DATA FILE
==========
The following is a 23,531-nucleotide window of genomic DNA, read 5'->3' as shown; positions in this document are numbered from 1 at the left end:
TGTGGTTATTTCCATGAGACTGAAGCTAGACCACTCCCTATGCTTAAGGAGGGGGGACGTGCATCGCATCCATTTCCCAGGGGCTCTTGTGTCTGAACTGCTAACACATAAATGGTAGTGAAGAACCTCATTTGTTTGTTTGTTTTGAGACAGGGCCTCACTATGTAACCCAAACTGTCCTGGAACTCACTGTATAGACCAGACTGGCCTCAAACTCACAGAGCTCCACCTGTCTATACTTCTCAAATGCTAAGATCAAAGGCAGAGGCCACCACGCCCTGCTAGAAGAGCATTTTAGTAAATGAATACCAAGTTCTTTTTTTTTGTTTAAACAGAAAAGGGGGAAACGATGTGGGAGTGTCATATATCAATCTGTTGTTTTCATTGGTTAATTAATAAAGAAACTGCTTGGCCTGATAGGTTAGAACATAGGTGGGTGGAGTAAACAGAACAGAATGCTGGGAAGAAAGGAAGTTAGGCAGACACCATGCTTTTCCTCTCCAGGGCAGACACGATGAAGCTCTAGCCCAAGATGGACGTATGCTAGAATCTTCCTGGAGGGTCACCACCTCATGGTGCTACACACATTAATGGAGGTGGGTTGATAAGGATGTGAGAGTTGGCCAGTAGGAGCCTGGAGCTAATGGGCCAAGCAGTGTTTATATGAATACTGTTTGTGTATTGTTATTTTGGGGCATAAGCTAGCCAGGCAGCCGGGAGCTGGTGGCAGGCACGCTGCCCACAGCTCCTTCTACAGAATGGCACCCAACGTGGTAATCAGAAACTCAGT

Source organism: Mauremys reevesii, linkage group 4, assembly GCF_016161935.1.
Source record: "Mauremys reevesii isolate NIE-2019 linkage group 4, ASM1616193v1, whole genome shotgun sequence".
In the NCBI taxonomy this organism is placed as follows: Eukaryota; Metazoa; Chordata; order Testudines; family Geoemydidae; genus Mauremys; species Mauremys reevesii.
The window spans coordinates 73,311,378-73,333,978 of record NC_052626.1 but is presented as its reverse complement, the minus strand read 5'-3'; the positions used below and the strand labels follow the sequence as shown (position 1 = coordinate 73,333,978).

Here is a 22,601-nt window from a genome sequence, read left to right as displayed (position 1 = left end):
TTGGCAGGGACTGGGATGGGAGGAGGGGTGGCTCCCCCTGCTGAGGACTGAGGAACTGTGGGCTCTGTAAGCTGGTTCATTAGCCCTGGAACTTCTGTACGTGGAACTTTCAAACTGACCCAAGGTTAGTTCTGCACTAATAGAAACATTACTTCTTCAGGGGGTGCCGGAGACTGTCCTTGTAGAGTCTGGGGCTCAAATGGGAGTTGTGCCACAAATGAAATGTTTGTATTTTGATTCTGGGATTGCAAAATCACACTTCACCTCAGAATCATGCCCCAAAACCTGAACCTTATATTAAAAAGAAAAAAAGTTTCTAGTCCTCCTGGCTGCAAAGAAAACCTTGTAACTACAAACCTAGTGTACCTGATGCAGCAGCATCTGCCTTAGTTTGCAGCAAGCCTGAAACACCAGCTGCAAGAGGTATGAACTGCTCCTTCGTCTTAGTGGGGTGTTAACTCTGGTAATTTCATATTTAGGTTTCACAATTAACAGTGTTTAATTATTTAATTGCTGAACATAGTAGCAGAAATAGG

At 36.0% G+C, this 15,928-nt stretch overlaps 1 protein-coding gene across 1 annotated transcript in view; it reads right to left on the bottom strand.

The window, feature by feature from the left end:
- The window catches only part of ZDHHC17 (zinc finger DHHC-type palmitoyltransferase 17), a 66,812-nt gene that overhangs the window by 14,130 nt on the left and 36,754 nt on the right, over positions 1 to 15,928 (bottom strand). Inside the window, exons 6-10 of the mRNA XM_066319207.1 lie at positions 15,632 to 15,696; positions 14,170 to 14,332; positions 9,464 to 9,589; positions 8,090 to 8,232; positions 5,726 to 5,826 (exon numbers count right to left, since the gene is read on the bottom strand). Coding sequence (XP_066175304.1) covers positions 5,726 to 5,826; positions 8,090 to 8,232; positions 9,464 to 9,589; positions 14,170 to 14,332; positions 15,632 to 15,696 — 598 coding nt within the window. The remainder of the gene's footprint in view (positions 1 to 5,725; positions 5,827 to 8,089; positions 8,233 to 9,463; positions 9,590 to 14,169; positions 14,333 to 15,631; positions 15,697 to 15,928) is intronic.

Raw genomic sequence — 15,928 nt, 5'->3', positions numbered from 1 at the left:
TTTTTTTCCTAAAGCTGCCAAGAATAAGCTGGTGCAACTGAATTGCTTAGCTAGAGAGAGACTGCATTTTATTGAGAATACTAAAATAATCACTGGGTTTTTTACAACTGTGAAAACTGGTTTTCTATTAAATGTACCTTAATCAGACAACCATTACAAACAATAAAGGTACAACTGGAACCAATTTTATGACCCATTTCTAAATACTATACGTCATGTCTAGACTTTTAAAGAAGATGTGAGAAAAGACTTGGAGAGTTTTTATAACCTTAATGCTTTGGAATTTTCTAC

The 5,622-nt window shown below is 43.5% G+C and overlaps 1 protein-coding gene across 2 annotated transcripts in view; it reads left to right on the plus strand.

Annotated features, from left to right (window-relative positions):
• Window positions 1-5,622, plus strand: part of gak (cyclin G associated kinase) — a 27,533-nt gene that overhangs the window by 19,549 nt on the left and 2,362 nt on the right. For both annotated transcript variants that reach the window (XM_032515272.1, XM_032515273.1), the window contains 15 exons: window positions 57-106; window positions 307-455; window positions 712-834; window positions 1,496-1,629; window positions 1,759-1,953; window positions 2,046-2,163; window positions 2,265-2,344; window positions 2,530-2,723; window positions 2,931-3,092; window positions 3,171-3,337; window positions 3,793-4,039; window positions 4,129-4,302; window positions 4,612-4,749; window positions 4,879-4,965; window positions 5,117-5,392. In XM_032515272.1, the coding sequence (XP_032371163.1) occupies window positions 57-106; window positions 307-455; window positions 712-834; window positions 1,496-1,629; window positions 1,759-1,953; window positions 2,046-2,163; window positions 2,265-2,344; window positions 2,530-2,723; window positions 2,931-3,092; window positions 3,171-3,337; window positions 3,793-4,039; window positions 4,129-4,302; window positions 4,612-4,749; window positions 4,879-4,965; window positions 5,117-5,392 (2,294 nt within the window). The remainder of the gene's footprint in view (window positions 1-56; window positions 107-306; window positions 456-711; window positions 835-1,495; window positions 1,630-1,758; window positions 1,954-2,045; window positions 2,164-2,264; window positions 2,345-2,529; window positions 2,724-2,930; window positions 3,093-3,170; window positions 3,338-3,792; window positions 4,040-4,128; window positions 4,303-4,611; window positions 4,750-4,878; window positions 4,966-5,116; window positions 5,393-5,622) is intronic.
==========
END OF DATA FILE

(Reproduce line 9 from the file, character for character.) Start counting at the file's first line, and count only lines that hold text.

At 36.0% G+C, this 15,928-nt stretch overlaps 1 protein-coding gene across 1 annotated transcript in view; it reads right to left on the bottom strand.